She traveled with Schmutte and Nolley to Kentucky, where they ran back-to-back catches. She heard about the messages targets sent after being caught, saying they were going to kill themselves if Schmutte didn’t take down their videos. She couldn’t stop thinking about the one guy who wouldn’t take his hands out of his pockets. She was sure he’d had a weapon.
After a few months, she told Schmutte she was done.
“Then he messaged me and was like, ‘Can you please do one last catch?’ ” Hull recalled.
It was May of 2021, and Schmutte had been talking to Clark for six weeks. He’d found him on Skout, an app that lets users message anyone nearby. Prosecutors would never be able to prove what happened during the first messages exchanged between Clark and Mackenzie. Schmutte said his account was deleted — a common practice once an app detects an underage user — before he could take screenshots of the conversation.
But after more than 300 stings leading to nearly 50 arrests, he and Nolley had established basic rules that made it harder for law enforcement to ignore their cases. They maintained that they never started the conversation, never talked in a sexual way first, and never initiated a meetup.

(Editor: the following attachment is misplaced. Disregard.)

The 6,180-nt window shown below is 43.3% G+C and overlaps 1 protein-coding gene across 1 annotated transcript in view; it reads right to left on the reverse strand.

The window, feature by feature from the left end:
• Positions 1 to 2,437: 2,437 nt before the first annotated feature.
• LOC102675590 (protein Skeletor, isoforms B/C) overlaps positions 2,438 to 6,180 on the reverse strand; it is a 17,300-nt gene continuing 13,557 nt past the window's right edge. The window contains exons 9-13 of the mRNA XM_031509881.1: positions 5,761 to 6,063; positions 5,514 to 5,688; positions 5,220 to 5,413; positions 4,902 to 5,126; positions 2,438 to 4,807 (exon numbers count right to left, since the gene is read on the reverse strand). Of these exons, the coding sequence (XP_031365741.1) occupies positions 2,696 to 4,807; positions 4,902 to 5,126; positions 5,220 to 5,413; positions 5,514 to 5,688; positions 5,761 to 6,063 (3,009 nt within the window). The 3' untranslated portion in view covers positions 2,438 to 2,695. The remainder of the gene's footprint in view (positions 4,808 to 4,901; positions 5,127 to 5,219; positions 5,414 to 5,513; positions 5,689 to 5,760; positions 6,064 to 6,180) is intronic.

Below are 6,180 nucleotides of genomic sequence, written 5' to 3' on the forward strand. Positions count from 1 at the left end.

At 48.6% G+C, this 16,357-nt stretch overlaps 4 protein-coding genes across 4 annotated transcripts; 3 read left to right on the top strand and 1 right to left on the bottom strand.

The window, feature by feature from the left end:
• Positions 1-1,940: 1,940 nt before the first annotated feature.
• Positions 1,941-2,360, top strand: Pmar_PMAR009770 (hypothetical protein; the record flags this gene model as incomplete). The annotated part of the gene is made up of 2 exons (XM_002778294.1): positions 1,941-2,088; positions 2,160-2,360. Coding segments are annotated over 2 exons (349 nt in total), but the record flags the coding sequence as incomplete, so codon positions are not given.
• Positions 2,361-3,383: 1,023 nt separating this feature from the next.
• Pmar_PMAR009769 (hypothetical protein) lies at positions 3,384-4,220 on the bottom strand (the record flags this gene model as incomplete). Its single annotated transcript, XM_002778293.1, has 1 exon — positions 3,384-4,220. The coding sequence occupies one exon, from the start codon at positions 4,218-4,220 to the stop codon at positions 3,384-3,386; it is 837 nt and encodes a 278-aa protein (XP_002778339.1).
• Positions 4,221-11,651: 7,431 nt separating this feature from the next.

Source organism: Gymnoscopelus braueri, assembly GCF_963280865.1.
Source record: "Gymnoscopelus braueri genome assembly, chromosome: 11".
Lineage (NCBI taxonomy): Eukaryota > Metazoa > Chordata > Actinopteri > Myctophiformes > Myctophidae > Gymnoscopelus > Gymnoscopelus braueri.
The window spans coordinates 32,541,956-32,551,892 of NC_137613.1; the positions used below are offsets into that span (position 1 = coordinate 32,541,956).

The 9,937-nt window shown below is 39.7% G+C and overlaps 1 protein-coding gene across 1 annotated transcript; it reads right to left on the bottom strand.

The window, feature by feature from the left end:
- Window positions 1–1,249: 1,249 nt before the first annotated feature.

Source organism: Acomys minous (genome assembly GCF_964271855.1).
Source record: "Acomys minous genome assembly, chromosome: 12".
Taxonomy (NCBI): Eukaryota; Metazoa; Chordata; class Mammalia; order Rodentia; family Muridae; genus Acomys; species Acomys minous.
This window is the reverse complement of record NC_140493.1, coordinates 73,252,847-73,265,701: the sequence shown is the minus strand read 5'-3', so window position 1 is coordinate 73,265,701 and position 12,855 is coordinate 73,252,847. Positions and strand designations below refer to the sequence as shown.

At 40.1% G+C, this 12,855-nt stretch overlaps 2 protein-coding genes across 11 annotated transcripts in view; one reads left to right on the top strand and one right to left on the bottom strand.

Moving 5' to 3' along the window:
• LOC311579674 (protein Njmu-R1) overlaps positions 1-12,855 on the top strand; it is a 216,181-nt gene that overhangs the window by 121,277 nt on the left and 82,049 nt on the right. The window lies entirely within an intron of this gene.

On the day Schmutte testified against Clark, he told the jury he had followed all of those rules. After Clark gave Mackenzie his phone number, Schmutte took screenshots of all their interactions. They amounted to 168 pages of messages. For more than an hour on the stand, Schmutte read them to the jury.
Every time Clark stopped texting back, Schmutte restarted the chat. But as the weeks stretched on, the texts remained mundane, mostly selfies back and forth and conversations amounting to little more than Wyd. Not much. Fun, lol.
Schmutte asked Clark if he’d feel more “comfortable” on Kik, an app popular with teenagers. Eventually they moved to Snapchat, where Clark, not knowing Schmutte was recording everything, believed his messages would auto delete.
There, Clark called Mackenzie “sexy.” But Schmutte knew that wasn’t enough. To get a charge of child solicitation, Clark had to “command, authorize, urge, incite, request, or advise” her to perform a sexual act.
More than a dozen times during their conversations, Mackenzie messaged Clark a version of the same question: “What else u wana do with me??”
Five weeks after they started talking, Clark’s answers shifted. They were specific, sexual, and based on what Schmutte had learned, criminal.